Sonic Acts started in darkness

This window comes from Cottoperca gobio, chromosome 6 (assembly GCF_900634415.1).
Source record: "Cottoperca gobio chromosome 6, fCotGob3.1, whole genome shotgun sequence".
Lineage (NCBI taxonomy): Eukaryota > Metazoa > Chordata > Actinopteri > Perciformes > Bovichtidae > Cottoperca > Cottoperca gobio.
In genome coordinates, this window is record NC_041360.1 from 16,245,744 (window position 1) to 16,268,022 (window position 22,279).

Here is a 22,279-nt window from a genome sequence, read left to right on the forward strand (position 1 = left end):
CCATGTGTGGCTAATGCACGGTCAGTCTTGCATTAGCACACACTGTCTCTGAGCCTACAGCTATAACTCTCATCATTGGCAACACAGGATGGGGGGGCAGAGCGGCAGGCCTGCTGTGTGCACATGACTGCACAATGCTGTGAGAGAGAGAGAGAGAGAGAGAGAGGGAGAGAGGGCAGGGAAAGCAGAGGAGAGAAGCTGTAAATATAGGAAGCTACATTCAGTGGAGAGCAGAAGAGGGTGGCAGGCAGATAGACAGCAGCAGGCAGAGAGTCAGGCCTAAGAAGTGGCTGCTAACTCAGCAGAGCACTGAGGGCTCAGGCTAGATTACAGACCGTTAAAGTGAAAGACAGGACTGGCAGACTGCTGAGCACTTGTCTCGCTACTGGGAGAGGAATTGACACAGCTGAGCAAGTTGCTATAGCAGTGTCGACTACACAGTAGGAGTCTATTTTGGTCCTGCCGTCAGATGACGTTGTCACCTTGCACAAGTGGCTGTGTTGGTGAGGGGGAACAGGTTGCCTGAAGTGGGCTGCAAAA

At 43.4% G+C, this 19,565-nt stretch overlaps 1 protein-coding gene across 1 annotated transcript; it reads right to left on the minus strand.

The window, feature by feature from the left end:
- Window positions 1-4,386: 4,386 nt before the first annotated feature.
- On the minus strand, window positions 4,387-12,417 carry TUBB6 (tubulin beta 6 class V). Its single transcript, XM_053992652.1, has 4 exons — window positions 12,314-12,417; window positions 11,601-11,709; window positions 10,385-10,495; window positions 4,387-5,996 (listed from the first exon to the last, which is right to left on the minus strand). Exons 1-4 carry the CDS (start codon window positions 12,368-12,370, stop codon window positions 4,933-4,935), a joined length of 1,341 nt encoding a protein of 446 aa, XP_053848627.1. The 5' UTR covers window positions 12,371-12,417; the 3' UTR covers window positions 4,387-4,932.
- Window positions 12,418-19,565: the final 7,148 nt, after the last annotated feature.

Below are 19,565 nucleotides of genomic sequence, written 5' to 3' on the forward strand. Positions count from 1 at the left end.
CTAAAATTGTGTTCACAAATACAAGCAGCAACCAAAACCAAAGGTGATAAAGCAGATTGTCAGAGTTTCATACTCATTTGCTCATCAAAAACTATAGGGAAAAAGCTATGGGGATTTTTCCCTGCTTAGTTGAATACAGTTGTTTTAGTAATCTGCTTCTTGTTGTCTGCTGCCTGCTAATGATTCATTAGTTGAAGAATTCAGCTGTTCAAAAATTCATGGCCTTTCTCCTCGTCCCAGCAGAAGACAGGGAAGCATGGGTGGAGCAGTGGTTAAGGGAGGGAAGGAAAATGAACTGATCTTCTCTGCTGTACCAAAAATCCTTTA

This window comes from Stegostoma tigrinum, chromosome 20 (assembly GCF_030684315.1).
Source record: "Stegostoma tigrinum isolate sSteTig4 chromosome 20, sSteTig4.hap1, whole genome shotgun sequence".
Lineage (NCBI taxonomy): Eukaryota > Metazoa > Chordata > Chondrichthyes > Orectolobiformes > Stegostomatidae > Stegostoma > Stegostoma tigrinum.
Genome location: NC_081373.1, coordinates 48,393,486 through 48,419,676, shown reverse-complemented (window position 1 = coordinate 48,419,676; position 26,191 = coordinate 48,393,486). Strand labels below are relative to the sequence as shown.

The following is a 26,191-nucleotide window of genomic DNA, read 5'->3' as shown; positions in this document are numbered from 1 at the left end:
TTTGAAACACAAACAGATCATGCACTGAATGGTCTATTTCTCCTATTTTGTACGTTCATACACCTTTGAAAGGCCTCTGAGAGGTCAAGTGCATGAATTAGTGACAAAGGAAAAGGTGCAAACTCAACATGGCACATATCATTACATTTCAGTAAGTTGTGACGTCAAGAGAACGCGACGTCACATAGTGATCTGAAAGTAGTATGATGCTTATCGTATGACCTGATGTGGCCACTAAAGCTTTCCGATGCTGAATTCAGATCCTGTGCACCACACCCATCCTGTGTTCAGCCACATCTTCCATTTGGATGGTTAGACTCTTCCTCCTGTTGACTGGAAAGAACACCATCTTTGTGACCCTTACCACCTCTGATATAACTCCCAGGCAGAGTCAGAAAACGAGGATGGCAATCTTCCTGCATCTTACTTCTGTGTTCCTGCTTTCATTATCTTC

This year’s Sonic Acts festival’s interventions have the power of enlightening our minds, shaping and changing the image of the shadows we thought we knew we were casting on earth, filling the environment we inhabit and inside which we move. Sonic Acts at W139 On the occasion of the warm-up event on Wednesday 25th at the gallery W139, the audience was welcomed in a dark empty space, dimly lighted up by small flames. These feeble fires were produced by flaming pipes connected to gas tanks, and held by four members of DNK Ensemble. Wearing white overalls, they were positioned in different corners of the space, as if waiting to begin to perform a ritual. Anthony McCall The event aimed at bringing in an indoor space an Anthony McCall’s land art performance that took place in 1972, at that time conceived as the enactment of a score of fires in an open field, put into action using torches to light up piles of flammable material. DNK Ensemble’s performance At 10pm the first performer started executing the score he had in front of him, flaming his pipe. After him, each of the executors illuminated, and literally warmed up, the room with their flames, casting on the walls vibrating shadows of the audience. The four performers, namely A, B, C, and D on the scores, played a rhythmical modulation of light in space. The shadows in fact changed according to the wanderings of the audience, which kept on moving around the space, gathering in the middle of the gallery, stopping for some minutes, leaning against the walls, starting to walk around again. Hissing However romantically evocative, the performance was not just about light effects. What struck me the most instead, when people’s whispers were not that audible, was the difference among the flames’ hissings. This acoustic aspect of the performance was not easily detectable, but it managed to create an apparently static yet slightly dynamic sounding environment. This dynamism was due to the fact that each of the hissings had a specific tone, with its own specific character, volume, tension. The geologic displacement This noise, together with the displacement of a land-art performance and the light effects it modulated, appeared as metaphor for the conceptual articulations of Sonic Acts’ main theme. The geologic imagination can be sparked outdoors. It is generated by natural environments, organic processes, tectonic occurrences. Although happening in the first instance outdoors, it is brought indoors by thinkers and practitioners to be presented and discussed. Furthermore, each lecture and each performance, just like the hissings at W139, differ one from the other thanks to their specific characteristics, which manage to articulate a complexity of visions and analyses. Eventually, the fire is extinguished, leaving us in our primordial darkness. It’s up to us to ignite the flames back to light.